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Now just so we don’t get our stories confused, it’s good to point out that this story is in all four gospels. In the Synoptic gospels (Mt., Mk, Lk), Jesus is said to be angered because the money-changers and merchants had made his Father’s house a “den of thieves.” But here in the gospel of John there’s no mention of Jesus pointing a finger at the money-changers and merchants for unsavory business practices. No, what Jesus is angry about is the system that has turned His Father’s house into an “emporium.” That’s the Greek word for “marketplace.
Jesus is angry because the Temple has been turned into a mall. It’s become all about convenience. Anything you want — you could get there. The whole practice of worship and sacrifice had become more about providing all the amenities necessary to complete one’s dutiful obligation with ease and comfort. Temple worship had become more about doing what had to be done quickly and easily — than about heartfelt worship, thanksgiving, and praise.
So what does Jesus do? He makes a whip of cords, he drives all of them out of the temple, both the sheep and the cattle. I’m still uncomfortable with the image, but I have found solace in discovering what’s really happening. Jesus did not fashion a “cat-of-nine-tails.” The “whip” he made was not made out of leather. Nor was it used to inflict punishment and pain. The Greek word “cords” refers to “rushes and reeds” Jesus would have found on the ground. By twisting them together Jesus made a device to shoo the animals out. Notice, and this important, Jesus didn’t use it on people, neither did he hurt the animals. That changes the image, doesn’t it? Jesus shoos cattle and sheep with a contraption made of rushes and reeds. He “cleanses” the temple by drawing attention to what was going on. Jesus turns over the tables of the money-changers as a way of saying, “This is not to be your focus!”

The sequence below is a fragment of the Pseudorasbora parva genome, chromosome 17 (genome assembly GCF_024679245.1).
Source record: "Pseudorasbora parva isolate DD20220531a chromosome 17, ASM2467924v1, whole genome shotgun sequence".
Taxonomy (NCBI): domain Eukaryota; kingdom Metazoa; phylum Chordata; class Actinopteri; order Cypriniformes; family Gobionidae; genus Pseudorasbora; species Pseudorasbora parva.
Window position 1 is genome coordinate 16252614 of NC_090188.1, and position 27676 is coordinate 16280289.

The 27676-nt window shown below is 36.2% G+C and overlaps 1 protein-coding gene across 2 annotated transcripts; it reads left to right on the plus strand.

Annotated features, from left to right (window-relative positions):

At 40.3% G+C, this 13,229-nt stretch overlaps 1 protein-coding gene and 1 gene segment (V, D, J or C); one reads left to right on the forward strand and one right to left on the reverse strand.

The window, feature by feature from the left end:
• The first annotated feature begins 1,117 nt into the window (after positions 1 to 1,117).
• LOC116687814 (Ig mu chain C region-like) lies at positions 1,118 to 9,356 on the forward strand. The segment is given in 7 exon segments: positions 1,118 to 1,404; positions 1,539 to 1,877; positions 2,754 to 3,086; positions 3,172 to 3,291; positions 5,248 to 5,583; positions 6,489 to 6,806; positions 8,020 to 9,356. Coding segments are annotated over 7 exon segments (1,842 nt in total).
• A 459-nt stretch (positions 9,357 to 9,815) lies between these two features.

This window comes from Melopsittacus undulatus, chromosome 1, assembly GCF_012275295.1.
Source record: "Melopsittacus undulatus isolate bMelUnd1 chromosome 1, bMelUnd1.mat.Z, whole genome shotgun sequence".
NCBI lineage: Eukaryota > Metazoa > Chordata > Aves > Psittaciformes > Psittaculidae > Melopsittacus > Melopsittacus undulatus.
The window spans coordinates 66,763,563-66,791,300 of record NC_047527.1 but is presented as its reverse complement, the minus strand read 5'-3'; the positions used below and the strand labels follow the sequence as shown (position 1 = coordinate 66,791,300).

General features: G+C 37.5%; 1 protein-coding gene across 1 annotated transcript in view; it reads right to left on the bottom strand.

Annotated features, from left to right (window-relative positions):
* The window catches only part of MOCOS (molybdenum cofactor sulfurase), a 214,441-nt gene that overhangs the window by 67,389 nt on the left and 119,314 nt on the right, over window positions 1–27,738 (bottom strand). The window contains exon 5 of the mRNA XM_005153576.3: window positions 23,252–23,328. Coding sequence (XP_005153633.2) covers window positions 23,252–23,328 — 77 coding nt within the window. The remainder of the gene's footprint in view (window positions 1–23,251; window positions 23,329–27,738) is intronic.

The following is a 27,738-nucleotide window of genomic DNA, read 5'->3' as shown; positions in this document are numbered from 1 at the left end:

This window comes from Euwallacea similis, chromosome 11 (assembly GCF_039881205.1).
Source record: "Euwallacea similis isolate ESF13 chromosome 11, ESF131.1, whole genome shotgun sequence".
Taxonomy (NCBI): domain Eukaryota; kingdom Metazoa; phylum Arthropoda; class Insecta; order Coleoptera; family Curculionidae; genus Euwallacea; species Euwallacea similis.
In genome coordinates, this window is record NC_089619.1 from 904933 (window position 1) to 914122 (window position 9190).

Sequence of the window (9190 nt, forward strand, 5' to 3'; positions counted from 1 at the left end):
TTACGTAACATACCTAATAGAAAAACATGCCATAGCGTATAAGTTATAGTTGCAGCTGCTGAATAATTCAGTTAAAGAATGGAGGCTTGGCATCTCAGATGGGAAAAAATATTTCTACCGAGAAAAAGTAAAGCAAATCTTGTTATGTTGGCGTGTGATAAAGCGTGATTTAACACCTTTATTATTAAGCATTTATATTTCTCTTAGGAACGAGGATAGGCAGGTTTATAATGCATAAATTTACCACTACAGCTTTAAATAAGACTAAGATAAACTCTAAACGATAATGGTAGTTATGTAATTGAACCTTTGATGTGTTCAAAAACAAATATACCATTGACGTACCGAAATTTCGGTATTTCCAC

When Jesus declares that if the Temple were destroyed, in three days he would raise it up in three days,He’s pointing us to a faithful focus. The Temple had been under construction for 46 years and still was not complete, so Jesus’ proclamation really caught the attention of the leaders and the people.
But, we’re told, Jesus was not referring to the human-made bricks and mortar Temple, but to the Temple of his Body. Jesus’ words point us to his resurrection as a way of directing us to our to our faithful focus. The new temple will be Jesus’ resurrected Body. Jesus’ sacrifice will overturn the Temple sacrifice system. That system will no longer be necessary — Jesus’ sacrifice is once and for all, for the benefit of all.